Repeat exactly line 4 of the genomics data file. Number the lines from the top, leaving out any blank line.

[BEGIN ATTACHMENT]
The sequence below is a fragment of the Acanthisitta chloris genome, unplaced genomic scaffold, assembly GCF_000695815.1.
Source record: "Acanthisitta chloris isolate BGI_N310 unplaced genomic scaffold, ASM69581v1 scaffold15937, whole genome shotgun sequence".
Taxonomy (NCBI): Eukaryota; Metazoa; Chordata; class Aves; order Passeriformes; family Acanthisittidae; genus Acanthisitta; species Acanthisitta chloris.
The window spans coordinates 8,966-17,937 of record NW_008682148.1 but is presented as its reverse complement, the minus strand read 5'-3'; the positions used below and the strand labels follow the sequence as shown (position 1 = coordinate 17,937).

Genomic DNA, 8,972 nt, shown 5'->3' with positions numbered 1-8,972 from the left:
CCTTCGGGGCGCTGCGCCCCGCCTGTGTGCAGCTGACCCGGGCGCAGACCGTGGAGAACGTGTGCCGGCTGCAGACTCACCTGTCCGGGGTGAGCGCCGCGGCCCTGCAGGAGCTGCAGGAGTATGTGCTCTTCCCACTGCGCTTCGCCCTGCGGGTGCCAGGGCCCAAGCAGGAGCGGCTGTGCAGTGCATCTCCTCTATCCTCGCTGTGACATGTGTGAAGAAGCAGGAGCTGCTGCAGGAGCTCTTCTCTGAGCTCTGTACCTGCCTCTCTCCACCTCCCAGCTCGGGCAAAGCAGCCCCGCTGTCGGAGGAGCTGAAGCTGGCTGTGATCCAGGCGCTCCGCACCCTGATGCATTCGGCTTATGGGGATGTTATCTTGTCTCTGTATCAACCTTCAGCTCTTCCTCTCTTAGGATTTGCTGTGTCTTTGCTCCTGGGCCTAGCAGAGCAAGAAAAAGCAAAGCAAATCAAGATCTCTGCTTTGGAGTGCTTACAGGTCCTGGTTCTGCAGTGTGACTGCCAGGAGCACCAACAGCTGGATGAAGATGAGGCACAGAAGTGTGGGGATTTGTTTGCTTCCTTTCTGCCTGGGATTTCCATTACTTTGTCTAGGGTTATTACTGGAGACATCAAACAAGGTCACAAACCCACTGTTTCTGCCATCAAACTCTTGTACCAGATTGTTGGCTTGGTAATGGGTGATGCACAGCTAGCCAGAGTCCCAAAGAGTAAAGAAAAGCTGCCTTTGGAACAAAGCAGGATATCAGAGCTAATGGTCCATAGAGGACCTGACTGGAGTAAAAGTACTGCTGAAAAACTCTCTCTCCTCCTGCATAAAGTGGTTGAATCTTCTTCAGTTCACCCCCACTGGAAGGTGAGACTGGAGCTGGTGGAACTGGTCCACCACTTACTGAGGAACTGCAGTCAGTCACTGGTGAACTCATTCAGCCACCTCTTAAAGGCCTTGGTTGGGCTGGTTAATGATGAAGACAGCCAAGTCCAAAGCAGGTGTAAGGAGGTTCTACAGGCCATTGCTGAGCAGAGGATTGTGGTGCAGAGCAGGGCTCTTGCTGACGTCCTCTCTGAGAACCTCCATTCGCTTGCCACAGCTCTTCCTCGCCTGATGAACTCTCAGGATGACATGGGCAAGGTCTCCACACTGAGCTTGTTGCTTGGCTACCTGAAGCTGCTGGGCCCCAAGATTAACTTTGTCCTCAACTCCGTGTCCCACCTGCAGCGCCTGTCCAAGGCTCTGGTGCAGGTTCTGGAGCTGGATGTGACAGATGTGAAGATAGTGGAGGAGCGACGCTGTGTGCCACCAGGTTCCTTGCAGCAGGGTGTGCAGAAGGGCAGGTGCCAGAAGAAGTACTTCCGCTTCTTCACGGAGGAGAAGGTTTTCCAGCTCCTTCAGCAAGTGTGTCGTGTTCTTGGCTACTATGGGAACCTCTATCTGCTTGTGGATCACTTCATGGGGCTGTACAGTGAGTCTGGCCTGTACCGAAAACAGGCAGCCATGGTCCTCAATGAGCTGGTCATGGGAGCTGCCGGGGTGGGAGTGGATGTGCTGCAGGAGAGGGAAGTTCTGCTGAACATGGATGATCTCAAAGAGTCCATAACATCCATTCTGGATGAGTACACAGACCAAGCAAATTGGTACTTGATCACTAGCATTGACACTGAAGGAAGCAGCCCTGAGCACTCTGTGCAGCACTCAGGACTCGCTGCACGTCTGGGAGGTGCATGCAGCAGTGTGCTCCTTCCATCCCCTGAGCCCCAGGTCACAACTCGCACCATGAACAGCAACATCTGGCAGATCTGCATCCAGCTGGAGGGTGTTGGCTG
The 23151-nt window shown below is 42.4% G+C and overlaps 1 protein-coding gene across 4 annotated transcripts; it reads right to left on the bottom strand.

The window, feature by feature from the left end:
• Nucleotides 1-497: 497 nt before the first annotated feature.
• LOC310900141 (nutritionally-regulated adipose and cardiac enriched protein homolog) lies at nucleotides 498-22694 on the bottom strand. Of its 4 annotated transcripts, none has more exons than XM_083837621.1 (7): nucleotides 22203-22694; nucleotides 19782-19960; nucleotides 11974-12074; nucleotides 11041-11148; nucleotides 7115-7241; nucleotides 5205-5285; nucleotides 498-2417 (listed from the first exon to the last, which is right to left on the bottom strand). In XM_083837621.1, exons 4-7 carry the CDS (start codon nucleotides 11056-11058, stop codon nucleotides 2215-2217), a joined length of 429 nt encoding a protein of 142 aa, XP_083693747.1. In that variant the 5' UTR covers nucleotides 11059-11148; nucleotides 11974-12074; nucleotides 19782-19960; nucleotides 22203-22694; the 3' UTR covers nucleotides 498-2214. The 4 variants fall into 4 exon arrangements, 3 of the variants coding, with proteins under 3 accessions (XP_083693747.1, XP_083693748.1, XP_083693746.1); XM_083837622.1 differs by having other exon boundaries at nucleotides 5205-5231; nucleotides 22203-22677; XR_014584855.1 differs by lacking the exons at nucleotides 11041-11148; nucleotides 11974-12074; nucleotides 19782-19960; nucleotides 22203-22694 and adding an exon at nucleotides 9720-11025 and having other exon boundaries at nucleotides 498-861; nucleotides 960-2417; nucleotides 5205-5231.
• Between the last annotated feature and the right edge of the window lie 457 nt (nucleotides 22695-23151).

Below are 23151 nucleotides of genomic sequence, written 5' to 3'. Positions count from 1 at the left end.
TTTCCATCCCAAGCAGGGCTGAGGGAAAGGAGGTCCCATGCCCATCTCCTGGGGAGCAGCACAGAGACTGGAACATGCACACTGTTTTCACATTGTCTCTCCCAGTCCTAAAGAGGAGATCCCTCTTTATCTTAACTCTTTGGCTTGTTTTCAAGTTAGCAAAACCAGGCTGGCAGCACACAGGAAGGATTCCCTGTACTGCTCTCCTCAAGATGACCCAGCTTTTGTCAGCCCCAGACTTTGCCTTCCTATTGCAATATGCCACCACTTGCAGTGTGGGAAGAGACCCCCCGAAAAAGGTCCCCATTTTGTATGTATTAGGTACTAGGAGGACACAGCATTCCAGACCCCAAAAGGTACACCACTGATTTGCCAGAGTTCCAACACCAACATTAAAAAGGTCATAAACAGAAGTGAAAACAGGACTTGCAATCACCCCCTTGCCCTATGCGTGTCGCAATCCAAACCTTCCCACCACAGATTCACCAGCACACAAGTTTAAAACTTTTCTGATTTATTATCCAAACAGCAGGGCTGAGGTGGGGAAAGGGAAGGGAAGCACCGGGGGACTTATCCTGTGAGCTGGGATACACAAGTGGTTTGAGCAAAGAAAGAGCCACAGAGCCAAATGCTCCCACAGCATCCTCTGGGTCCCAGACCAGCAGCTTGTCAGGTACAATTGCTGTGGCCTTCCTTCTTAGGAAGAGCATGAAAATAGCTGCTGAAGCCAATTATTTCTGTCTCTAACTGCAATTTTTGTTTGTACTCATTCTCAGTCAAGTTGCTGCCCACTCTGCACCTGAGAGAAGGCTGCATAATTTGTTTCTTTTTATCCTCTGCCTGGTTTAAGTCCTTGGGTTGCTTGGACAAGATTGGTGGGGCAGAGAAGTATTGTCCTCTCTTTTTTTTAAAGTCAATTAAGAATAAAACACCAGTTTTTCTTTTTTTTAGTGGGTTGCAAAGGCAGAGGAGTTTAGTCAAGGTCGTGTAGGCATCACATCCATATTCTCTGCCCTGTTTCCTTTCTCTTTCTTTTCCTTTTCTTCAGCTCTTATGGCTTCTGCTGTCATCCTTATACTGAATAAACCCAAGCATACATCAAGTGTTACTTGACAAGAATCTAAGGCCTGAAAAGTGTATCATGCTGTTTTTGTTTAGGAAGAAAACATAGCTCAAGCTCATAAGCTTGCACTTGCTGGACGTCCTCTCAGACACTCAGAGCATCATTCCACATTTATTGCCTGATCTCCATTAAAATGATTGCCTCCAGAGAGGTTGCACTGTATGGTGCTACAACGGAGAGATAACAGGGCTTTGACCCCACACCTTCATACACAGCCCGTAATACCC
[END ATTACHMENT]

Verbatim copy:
The window spans coordinates 8,966-17,937 of record NW_008682148.1 but is presented as its reverse complement, the minus strand read 5'-3'; the positions used below and the strand labels follow the sequence as shown (position 1 = coordinate 17,937).